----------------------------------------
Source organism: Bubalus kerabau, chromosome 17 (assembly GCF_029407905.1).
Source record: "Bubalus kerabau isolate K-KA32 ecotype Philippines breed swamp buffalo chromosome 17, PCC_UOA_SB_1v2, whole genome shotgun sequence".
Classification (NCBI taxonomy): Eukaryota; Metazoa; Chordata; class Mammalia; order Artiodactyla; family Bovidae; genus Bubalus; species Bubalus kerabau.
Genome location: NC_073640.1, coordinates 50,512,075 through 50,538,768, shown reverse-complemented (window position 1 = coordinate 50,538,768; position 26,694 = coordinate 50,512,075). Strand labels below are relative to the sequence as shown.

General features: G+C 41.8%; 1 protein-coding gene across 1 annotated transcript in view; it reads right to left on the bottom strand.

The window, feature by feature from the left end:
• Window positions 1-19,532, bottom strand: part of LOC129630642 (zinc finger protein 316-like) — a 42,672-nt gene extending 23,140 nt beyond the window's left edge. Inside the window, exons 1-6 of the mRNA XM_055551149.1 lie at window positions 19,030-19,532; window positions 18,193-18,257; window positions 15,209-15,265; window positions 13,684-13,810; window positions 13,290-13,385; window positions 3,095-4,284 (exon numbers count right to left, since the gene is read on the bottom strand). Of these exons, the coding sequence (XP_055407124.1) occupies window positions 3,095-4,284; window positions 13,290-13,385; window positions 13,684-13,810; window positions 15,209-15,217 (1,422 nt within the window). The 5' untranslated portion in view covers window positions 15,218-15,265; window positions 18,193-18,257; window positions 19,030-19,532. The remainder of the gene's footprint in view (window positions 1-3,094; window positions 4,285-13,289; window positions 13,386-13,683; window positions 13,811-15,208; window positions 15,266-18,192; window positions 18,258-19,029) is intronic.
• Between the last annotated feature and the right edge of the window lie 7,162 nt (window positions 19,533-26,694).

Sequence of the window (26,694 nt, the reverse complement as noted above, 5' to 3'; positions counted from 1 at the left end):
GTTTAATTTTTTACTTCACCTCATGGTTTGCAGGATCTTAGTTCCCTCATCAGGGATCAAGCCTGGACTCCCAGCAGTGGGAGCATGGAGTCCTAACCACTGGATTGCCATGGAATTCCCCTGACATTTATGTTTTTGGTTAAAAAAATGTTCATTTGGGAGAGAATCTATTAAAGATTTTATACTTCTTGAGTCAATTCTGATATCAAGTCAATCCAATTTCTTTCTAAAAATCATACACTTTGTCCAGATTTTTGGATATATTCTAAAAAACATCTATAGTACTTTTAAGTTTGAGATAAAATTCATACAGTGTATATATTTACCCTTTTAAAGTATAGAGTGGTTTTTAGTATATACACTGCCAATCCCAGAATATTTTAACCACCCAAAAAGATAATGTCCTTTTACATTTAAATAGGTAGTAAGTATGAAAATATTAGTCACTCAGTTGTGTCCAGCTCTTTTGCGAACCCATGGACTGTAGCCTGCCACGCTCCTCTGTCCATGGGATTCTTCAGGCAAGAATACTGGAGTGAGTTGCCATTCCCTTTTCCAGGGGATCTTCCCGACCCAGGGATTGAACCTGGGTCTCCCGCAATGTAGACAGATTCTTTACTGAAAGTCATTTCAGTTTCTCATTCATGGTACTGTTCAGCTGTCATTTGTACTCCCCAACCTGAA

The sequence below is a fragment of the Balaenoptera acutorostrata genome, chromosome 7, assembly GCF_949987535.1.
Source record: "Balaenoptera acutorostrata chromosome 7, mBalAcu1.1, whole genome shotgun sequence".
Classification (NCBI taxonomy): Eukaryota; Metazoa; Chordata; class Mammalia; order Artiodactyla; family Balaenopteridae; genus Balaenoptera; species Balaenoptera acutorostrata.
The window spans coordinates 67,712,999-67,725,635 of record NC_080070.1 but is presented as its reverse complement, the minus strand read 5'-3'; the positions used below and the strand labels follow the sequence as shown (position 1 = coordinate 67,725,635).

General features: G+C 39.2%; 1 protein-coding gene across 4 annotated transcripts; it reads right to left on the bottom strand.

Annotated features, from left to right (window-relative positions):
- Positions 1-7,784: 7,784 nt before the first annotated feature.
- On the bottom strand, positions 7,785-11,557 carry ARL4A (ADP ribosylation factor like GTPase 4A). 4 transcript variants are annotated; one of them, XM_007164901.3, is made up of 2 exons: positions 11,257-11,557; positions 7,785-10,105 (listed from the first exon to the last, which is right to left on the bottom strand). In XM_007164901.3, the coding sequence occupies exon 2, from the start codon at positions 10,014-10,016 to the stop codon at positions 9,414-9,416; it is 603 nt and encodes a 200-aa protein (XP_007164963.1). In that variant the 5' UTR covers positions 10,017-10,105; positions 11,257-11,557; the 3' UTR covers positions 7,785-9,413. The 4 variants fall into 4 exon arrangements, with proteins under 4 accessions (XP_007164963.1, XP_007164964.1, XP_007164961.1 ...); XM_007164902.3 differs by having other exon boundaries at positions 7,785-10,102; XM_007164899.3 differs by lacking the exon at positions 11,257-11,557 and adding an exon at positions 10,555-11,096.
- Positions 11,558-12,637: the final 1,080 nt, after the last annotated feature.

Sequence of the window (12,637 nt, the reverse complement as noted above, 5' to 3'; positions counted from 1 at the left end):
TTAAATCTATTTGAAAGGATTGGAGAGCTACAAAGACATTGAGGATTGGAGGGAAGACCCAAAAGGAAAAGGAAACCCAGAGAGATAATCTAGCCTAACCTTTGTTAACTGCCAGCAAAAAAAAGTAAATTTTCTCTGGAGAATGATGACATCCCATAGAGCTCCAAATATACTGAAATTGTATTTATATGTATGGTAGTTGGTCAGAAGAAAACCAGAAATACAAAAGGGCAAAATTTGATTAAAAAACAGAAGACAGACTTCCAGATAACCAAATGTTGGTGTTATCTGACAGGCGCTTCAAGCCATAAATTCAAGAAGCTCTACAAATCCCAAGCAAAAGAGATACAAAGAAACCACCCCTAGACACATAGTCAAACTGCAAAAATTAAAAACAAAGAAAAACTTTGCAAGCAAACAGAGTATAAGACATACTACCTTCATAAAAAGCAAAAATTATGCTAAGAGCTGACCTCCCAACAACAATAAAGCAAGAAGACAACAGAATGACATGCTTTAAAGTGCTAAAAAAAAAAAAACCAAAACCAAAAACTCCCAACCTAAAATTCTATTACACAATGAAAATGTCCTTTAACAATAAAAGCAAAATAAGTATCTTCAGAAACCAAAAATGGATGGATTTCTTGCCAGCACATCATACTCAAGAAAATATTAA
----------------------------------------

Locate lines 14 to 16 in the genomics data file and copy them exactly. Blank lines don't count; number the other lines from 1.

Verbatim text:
The window spans coordinates 67,712,999-67,725,635 of record NC_080070.1 but is presented as its reverse complement, the minus strand read 5'-3'; the positions used below and the strand labels follow the sequence as shown (position 1 = coordinate 67,725,635).

General features: G+C 39.2%; 1 protein-coding gene across 4 annotated transcripts; it reads right to left on the bottom strand.

Annotated features, from left to right (window-relative positions):